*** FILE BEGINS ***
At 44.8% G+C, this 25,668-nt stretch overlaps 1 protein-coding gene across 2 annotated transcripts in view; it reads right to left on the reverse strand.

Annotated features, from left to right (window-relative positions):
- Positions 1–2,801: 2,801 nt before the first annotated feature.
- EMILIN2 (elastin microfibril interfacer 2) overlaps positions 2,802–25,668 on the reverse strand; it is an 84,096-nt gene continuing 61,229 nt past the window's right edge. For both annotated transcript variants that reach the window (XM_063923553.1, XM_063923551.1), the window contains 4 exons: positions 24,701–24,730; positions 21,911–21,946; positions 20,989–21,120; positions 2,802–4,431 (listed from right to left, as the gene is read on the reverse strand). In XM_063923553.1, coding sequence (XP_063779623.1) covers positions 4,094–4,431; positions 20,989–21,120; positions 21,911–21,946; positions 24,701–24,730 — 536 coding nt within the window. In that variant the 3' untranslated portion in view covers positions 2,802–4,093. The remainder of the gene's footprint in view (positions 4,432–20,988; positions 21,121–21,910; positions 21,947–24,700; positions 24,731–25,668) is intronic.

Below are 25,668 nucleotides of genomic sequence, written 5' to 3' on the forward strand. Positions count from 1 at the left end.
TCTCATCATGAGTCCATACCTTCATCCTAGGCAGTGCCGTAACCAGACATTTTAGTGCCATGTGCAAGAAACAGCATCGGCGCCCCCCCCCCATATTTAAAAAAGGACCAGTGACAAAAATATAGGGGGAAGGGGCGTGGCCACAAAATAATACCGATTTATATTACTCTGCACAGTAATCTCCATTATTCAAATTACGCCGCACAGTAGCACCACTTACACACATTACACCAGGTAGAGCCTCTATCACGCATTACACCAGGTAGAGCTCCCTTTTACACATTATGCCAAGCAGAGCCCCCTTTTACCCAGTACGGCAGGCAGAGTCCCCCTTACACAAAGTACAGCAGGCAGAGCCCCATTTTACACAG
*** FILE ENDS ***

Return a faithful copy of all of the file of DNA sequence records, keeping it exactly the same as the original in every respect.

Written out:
At 44.8% G+C, this 25,668-nt stretch overlaps 1 protein-coding gene across 2 annotated transcripts in view; it reads right to left on the reverse strand.

Annotated features, from left to right (window-relative positions):
- Positions 1–2,801: 2,801 nt before the first annotated feature.
- EMILIN2 (elastin microfibril interfacer 2) overlaps positions 2,802–25,668 on the reverse strand; it is an 84,096-nt gene continuing 61,229 nt past the window's right edge. For both annotated transcript variants that reach the window (XM_063923553.1, XM_063923551.1), the window contains 4 exons: positions 24,701–24,730; positions 21,911–21,946; positions 20,989–21,120; positions 2,802–4,431 (listed from right to left, as the gene is read on the reverse strand). In XM_063923553.1, coding sequence (XP_063779623.1) covers positions 4,094–4,431; positions 20,989–21,120; positions 21,911–21,946; positions 24,701–24,730 — 536 coding nt within the window. In that variant the 3' untranslated portion in view covers positions 2,802–4,093. The remainder of the gene's footprint in view (positions 4,432–20,988; positions 21,121–21,910; positions 21,947–24,700; positions 24,731–25,668) is intronic.

Below are 25,668 nucleotides of genomic sequence, written 5' to 3' on the forward strand. Positions count from 1 at the left end.
TCTCATCATGAGTCCATACCTTCATCCTAGGCAGTGCCGTAACCAGACATTTTAGTGCCATGTGCAAGAAACAGCATCGGCGCCCCCCCCCCATATTTAAAAAAGGACCAGTGACAAAAATATAGGGGGAAGGGGCGTGGCCACAAAATAATACCGATTTATATTACTCTGCACAGTAATCTCCATTATTCAAATTACGCCGCACAGTAGCACCACTTACACACATTACACCAGGTAGAGCCTCTATCACGCATTACACCAGGTAGAGCTCCCTTTTACACATTATGCCAAGCAGAGCCCCCTTTTACCCAGTACGGCAGGCAGAGTCCCCCTTACACAAAGTACAGCAGGCAGAGCCCCATTTTACACAG